A new electric vehicle (EV) strategy for Oxford will guide decision-making on charging infrastructure and support the uptake of EVs across the city.
Oxford University predicts that EVs are likely to make up 90% of new vehicle sales by 2025 and 100% before 2030, meaning there could be up to 40,000 electric vehicles on Oxfordshire’s roads by 2025.
In light of this, the new strategy is expected to address how the city can respond to the rapidly rising demand for additional charging capacity.
It will also consider approaches to building inclusivity and fairness around access to EV charging, taking into account the needs of disabled drivers when designing and locating charging points. It will also address the current tendency to only install charging points in areas of high demand.
Cllr Tom Hayes, deputy leader and cabinet member for green transport and zero-carbon Oxford, said: ‘Electric cars are without doubt key to getting carbon emissions down and cleaning our air and, with this new strategy, the Council wants to make it easier for citizens to drive an electric vehicle.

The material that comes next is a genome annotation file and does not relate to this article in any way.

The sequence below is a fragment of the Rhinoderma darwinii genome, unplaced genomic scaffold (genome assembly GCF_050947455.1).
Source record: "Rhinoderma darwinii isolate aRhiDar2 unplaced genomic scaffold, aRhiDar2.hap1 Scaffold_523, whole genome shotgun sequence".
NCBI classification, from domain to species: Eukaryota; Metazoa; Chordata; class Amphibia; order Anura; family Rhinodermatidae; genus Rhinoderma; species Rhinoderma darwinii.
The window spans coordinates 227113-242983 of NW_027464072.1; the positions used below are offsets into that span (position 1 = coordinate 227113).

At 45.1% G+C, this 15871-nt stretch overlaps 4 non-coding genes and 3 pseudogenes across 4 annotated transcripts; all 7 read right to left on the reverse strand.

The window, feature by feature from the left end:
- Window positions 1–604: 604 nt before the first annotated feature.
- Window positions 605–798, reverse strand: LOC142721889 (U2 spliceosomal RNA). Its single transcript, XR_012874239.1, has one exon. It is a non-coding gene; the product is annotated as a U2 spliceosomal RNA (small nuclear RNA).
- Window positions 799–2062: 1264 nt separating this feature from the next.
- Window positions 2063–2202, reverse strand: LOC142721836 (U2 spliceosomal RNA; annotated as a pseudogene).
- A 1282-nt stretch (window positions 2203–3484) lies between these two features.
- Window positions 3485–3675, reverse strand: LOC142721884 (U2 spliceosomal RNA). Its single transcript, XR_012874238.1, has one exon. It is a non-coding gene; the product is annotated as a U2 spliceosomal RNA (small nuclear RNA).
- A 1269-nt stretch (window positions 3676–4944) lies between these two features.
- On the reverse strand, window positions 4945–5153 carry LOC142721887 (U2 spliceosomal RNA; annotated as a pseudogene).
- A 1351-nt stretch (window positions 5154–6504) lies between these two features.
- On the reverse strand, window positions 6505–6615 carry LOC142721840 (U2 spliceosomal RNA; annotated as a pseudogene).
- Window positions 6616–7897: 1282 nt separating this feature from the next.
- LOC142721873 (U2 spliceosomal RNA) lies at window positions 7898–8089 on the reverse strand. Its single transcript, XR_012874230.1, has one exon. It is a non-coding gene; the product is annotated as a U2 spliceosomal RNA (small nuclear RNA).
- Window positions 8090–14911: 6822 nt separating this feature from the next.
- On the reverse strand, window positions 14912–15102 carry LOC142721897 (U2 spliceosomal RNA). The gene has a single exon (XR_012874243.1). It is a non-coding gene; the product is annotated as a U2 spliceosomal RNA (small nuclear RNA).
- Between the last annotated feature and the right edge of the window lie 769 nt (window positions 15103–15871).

‘We want charging points in neighbourhoods currently left behind by the market, which tends to put chargers in areas of high demand. In particular, we want to explore whether the Council could directly deliver EV chargers on our land through our wholly owned company ODS, ensuring that those who need to drive do so in zero-emitting vehicles.’
The new strategy will also outline the Council’s vision for on-street residential, destination, en-route and workplace EV charging, as well as ensuring that car parks in new developments are EV ready.
In order to meet the targets outlined in the Zero Carbon Oxford Roadmap, which will be published later this month, 25% of cars in Oxford need to be electric by 2025, with all cars electric by 2035.
The strategy is expected to be completed by March 2022, and public consultation will begin after this date.
In related news, Coventry City Council has announced plans to install hundreds of new electric vehicle (EV) charging points and a new bus charging facility.
Photo by Michael Fousert